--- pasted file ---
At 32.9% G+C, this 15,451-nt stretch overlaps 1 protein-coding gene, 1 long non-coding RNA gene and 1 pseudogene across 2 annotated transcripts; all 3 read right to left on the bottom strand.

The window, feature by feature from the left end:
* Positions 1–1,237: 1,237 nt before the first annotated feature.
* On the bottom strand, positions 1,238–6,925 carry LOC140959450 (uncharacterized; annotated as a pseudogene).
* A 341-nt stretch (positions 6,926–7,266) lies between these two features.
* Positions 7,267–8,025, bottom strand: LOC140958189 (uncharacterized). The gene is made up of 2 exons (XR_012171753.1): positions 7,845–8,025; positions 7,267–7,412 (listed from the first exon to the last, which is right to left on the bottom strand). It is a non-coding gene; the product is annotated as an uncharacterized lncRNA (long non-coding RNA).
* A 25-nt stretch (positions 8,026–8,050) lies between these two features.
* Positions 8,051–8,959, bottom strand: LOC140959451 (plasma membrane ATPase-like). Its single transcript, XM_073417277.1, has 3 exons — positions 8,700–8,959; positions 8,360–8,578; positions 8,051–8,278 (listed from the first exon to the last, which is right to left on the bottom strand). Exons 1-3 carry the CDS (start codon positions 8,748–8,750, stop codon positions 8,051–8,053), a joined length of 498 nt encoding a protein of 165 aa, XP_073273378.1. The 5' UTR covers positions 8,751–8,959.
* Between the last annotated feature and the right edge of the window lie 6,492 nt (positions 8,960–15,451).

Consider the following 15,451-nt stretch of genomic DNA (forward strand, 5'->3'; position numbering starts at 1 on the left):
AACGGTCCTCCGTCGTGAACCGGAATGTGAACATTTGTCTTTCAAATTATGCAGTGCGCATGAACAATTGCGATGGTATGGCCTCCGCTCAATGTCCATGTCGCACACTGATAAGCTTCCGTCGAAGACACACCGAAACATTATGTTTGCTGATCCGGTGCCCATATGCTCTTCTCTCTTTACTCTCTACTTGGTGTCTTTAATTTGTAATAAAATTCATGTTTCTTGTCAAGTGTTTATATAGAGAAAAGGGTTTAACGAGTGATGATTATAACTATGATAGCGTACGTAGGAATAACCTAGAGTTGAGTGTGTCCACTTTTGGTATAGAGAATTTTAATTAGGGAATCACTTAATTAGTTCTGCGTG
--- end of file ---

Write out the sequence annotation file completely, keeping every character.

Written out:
At 32.9% G+C, this 15,451-nt stretch overlaps 1 protein-coding gene, 1 long non-coding RNA gene and 1 pseudogene across 2 annotated transcripts; all 3 read right to left on the bottom strand.

The window, feature by feature from the left end:
* Positions 1–1,237: 1,237 nt before the first annotated feature.
* On the bottom strand, positions 1,238–6,925 carry LOC140959450 (uncharacterized; annotated as a pseudogene).
* A 341-nt stretch (positions 6,926–7,266) lies between these two features.
* Positions 7,267–8,025, bottom strand: LOC140958189 (uncharacterized). The gene is made up of 2 exons (XR_012171753.1): positions 7,845–8,025; positions 7,267–7,412 (listed from the first exon to the last, which is right to left on the bottom strand). It is a non-coding gene; the product is annotated as an uncharacterized lncRNA (long non-coding RNA).
* A 25-nt stretch (positions 8,026–8,050) lies between these two features.
* Positions 8,051–8,959, bottom strand: LOC140959451 (plasma membrane ATPase-like). Its single transcript, XM_073417277.1, has 3 exons — positions 8,700–8,959; positions 8,360–8,578; positions 8,051–8,278 (listed from the first exon to the last, which is right to left on the bottom strand). Exons 1-3 carry the CDS (start codon positions 8,748–8,750, stop codon positions 8,051–8,053), a joined length of 498 nt encoding a protein of 165 aa, XP_073273378.1. The 5' UTR covers positions 8,751–8,959.
* Between the last annotated feature and the right edge of the window lie 6,492 nt (positions 8,960–15,451).

Consider the following 15,451-nt stretch of genomic DNA (forward strand, 5'->3'; position numbering starts at 1 on the left):
AACGGTCCTCCGTCGTGAACCGGAATGTGAACATTTGTCTTTCAAATTATGCAGTGCGCATGAACAATTGCGATGGTATGGCCTCCGCTCAATGTCCATGTCGCACACTGATAAGCTTCCGTCGAAGACACACCGAAACATTATGTTTGCTGATCCGGTGCCCATATGCTCTTCTCTCTTTACTCTCTACTTGGTGTCTTTAATTTGTAATAAAATTCATGTTTCTTGTCAAGTGTTTATATAGAGAAAAGGGTTTAACGAGTGATGATTATAACTATGATAGCGTACGTAGGAATAACCTAGAGTTGAGTGTGTCCACTTTTGGTATAGAGAATTTTAATTAGGGAATCACTTAATTAGTTCTGCGTG